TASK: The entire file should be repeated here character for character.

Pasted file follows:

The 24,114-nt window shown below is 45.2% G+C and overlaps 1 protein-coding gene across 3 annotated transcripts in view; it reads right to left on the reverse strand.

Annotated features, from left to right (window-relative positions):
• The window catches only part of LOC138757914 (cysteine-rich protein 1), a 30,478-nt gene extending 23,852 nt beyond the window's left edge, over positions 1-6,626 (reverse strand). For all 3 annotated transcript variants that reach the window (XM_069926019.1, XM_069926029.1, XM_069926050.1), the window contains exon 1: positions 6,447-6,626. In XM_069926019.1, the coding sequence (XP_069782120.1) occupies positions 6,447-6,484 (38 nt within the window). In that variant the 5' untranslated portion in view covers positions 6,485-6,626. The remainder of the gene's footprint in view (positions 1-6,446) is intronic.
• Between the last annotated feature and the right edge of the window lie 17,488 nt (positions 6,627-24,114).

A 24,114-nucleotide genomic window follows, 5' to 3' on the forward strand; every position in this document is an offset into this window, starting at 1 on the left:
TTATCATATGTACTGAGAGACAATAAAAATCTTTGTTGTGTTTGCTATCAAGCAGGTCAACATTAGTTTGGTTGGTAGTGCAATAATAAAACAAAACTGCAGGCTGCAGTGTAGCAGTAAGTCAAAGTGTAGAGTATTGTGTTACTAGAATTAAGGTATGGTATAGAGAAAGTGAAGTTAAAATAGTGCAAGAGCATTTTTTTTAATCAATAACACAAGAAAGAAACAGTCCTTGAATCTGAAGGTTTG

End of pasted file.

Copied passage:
The 24,114-nt window shown below is 45.2% G+C and overlaps 1 protein-coding gene across 3 annotated transcripts in view; it reads right to left on the reverse strand.

Annotated features, from left to right (window-relative positions):
• The window catches only part of LOC138757914 (cysteine-rich protein 1), a 30,478-nt gene extending 23,852 nt beyond the window's left edge, over positions 1-6,626 (reverse strand). For all 3 annotated transcript variants that reach the window (XM_069926019.1, XM_069926029.1, XM_069926050.1), the window contains exon 1: positions 6,447-6,626. In XM_069926019.1, the coding sequence (XP_069782120.1) occupies positions 6,447-6,484 (38 nt within the window). In that variant the 5' untranslated portion in view covers positions 6,485-6,626. The remainder of the gene's footprint in view (positions 1-6,446) is intronic.
• Between the last annotated feature and the right edge of the window lie 17,488 nt (positions 6,627-24,114).

A 24,114-nucleotide genomic window follows, 5' to 3' on the forward strand; every position in this document is an offset into this window, starting at 1 on the left:
TTATCATATGTACTGAGAGACAATAAAAATCTTTGTTGTGTTTGCTATCAAGCAGGTCAACATTAGTTTGGTTGGTAGTGCAATAATAAAACAAAACTGCAGGCTGCAGTGTAGCAGTAAGTCAAAGTGTAGAGTATTGTGTTACTAGAATTAAGGTATGGTATAGAGAAAGTGAAGTTAAAATAGTGCAAGAGCATTTTTTTTAATCAATAACACAAGAAAGAAACAGTCCTTGAATCTGAAGGTTTG